Online payment options may “knockout” credit cards

Online payment methods such as PayPal have gained in popularity over the past three years and have enough momentum to continue to steal market-share away from credit cards to the tune of hundreds of millions of dollars, according to new research.

These alternative payment methods that offer customers a way to pay for things online by signing in to an account now make up 15 per cent of all e-commerce transactions, according to San Francisco-based financial consultant firm Celent.

Payment card use has been declining for online trasactions over the past few years (Celent).

With a business model that focuses on providing better value to consumers and smaller merchants, the industry could steal away $345 million from credit cards by 2011 and up to $1.7 billion by 2015.

Online payment methods such as PayPal have delivered what amounts to a “knockout punch” to credit cards, according to Red Gillen, Celent’s senior banking analyst and report author. The strategy, he said, is to exploit the credit card’s weakness of high fees that prevent merchant discounts and not being able to offer consumers transaction-based financing.

“All of these solutions have a very secure approach where the financial information is shared with one player,” he says. “Now the question is how do your encourage me as a buyer to spend more?”

PayPal is owned by San Jose, Calif.-based online auctioneer eBay Inc. Last week, the company bolstered its online payment strategy with the purchase of Timonium, Md.-based Bill Me Later Inc.

The digital payment provider offers consumers financing programs on individual products and accepts payment through direct debits to a bank account, cheque or money order. It does not use credit cards and is already accepted by many well-recognized brand name merchants.

“On the consumer side of e-commerce it’s been centred around credit cards for the longest time,” says Jean-Yves Martineau, the co-founder of Ottawa-based e-commerce provider Cactus Commerce. “But the last couple of years, alternative methods like PayPal are becoming more popular.”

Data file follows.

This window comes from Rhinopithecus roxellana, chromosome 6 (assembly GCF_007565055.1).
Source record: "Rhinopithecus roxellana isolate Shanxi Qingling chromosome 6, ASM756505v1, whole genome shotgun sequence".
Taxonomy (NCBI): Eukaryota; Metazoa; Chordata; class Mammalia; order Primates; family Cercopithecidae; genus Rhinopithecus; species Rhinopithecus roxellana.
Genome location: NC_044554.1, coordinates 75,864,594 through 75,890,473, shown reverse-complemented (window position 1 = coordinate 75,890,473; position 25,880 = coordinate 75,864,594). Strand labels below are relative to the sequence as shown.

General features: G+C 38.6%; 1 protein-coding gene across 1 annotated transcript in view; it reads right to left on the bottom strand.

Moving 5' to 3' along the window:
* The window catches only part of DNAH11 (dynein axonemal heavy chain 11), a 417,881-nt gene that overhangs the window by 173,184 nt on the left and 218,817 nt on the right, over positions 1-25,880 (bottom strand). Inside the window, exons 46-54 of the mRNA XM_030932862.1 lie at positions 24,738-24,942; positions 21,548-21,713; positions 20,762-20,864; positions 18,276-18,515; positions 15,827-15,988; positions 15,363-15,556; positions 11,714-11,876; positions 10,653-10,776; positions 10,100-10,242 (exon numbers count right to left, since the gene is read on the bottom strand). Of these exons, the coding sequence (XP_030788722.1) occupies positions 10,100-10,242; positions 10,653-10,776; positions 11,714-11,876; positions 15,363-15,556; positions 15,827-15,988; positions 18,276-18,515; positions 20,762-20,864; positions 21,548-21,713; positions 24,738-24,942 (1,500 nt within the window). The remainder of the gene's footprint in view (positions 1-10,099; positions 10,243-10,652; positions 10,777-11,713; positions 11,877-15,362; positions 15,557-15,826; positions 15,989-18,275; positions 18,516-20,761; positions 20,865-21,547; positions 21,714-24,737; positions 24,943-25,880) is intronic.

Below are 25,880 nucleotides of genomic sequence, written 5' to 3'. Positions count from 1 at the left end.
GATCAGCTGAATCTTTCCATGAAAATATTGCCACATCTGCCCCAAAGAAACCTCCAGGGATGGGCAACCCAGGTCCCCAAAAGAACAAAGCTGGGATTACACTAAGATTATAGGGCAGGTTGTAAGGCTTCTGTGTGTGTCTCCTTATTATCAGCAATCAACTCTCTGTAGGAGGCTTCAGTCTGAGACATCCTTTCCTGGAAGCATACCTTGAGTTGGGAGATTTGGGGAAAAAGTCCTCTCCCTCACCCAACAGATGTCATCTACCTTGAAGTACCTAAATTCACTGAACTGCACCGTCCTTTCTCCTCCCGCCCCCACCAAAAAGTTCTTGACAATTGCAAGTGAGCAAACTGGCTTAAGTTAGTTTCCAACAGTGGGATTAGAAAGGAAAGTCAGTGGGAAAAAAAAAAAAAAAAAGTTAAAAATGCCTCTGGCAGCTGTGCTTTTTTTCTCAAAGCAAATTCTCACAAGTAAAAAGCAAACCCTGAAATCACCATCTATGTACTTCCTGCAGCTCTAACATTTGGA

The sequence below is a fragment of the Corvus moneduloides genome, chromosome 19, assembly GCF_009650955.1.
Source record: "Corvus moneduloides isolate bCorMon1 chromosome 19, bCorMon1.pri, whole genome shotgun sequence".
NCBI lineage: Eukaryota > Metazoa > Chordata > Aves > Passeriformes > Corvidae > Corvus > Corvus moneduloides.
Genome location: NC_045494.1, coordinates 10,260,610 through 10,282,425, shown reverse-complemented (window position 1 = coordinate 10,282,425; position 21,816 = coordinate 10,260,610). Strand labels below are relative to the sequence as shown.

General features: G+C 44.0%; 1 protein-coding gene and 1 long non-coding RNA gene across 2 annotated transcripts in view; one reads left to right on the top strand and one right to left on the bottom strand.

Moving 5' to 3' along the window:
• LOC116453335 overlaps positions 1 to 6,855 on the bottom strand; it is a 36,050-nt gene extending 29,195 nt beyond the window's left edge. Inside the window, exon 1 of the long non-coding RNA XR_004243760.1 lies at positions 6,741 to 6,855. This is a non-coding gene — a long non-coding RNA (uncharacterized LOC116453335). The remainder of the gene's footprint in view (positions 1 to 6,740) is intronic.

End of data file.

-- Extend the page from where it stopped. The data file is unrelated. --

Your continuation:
PayPal offers customers a level of convenience and security that is rare, he adds.

Users are able to collect many payment options in one place, and then use a login and password to put through a transaction. That might help convert more sales because consumers don’t have second thoughts when asked to submit credit card information to yet another source.

“I definitely see it as a disruptor from the traditional institutions and that’s a good thing,” Martineau says.

Visa Canada doesn’t seem to be losing sleep over the emergence of online payment methods. Around eight out of 10 consumers are still using a credit card when paying online and Visa gets about 55 per cent of that business, according to Stephanie Wallat, senior business manager with Visa Canada.

“It’s up to consumers to choose what they want,” she says. “If consumers pay directly with their credit card, they’ll enjoy the benefits.”

The U.S. market for e-commerce was $170 billion in 2007 and is projected to grow to about $325 billion by 2013, according to Celent.

Visa card users are protected from fraud because the company monitors transactions in real time and looks for suspicious spending. Customers often are rewarded for spending with their Visa cards by collecting loyalty points offered up by merchants.

“Rewards are a powerful tool the card industry has used in the past and they’ll continue to use that,” Celent’s Gillen says. “The card banks have to think about how much they’re going to lose to these alternative solutions.”